Barefoot runners say that the 25mm stack height — more than double what most barefoot shoes have — is blocking out too much ground feel to allow for proprioception, how the nerve endings in your feet detect and respond to changes in the ground. Conversely, the maximalist crowd sees the cushioning of the Altra Lone Peak as unforgivably thin, leading to bruised and battered feet.  And with growing durability and fit issues with each new model, even the once-committed Altra Lone Peak crowd is starting to look for zero-drop alternatives. 

Most Cushioned: Altra Olympus

Men’s Sizes

Women’s Sizes

Tester Report Card

  • Total Mileage: 120 miles (mix of trail and road running)
  • Toughest Run: 6 miles with 1,300 feet of elevation gain
  • Verdict: Tester plans to continue running in the shoe

Specs

  • Available Sizes: Men’s 7-15; women’s 5.5-12
  • Fit: Very wide
  • Stack Height: 33mm
  • Arch Support: Some
  • Toebox: Very wide
  • Sole: Minor toe spring

Pros

  • Very comfortable with a wide toe box and midfoot shape
  • More durable than the Altra Lone Peak 
  • Great traction

Cons

  • May be a poor choice for individuals prone to rolling their ankles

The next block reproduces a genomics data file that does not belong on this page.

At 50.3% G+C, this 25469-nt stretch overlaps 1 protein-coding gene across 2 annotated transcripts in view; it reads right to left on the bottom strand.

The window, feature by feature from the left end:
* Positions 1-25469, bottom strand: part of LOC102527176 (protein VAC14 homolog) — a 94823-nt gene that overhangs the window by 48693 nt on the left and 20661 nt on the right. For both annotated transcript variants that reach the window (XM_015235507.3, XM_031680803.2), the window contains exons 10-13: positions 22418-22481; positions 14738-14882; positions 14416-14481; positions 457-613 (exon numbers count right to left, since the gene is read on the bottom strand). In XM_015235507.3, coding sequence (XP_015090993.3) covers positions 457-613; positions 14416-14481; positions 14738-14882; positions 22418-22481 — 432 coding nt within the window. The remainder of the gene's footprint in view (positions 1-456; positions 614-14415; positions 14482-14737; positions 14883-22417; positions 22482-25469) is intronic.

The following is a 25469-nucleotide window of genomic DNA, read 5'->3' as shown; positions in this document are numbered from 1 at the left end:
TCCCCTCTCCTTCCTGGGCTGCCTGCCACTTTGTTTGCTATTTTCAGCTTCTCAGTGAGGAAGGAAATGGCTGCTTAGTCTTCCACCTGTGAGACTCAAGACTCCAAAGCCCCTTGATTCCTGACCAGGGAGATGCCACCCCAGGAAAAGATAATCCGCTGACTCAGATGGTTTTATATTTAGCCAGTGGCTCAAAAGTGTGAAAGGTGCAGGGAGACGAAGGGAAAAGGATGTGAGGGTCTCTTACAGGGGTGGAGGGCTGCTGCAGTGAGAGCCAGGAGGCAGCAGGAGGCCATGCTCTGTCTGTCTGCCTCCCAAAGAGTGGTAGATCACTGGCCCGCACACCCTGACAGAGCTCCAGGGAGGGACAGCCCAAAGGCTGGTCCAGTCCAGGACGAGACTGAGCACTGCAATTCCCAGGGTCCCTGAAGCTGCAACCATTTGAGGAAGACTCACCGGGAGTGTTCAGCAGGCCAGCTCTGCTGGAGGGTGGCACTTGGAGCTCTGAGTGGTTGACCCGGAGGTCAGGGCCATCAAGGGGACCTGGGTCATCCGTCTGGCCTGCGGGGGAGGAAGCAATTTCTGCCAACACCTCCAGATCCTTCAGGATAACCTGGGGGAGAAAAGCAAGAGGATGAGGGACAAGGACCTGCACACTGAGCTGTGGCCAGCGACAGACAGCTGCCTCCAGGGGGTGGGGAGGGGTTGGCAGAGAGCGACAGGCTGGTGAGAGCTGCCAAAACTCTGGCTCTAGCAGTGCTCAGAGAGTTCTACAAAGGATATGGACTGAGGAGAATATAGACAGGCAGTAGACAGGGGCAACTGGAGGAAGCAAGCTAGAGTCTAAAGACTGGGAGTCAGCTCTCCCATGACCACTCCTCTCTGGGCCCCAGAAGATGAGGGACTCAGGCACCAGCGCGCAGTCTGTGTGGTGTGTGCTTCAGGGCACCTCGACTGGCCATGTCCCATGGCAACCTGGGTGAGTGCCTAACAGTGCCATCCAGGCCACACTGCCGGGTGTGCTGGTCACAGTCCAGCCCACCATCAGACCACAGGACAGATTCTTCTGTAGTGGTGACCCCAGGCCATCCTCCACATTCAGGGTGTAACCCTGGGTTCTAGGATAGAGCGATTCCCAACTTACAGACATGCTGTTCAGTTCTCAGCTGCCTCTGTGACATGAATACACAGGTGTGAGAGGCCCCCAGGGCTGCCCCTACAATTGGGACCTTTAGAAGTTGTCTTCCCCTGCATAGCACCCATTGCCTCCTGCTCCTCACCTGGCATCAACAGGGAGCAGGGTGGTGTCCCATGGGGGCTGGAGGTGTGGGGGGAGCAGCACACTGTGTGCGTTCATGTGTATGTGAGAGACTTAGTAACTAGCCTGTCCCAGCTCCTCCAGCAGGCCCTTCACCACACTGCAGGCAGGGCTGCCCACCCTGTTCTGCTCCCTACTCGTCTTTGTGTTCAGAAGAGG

Kelsey Corr, a mid-foot striker who does some off-road racing but typically runs about 25 miles a week for her own enjoyment, is one of the runners who’s found success with the original Altra foot shape. But after years of wearing the Altra Lone Peak, with its comparatively low stack height, she was curious to see how the Olympus’s higher stack height paired with her running routine. 

Read Next: Altra vs Hoka

Turns out she loves the extra 8mm of cushion of the Altra Olympus. The added support and bounce made it hard to return to the Lone Peaks, although she noted that there was a definite tradeoff with ground feel. While Corr described these shoes as lightweight, she did note that the Olympus is stiffer than the Lone Peak, with the shoe rubbing her right foot near the ankle bone, especially when the shoe was new. 

One area where this shoe excelled compared to the Altra Lone Peaks, and trail runners more generally, is in traction. “I took the Altra Olympus on many trail runs with 1,000 feet of vert, switchbacks, packed down snow, and mud,” Corr said. “I never felt slippy or fearful of losing footage at all. Crampons were just a bonus but not a must in these shoes in snowy trail conditions.” She noted that the tread on the bottom of the shoe still looked great after a month of running on both roads and trails.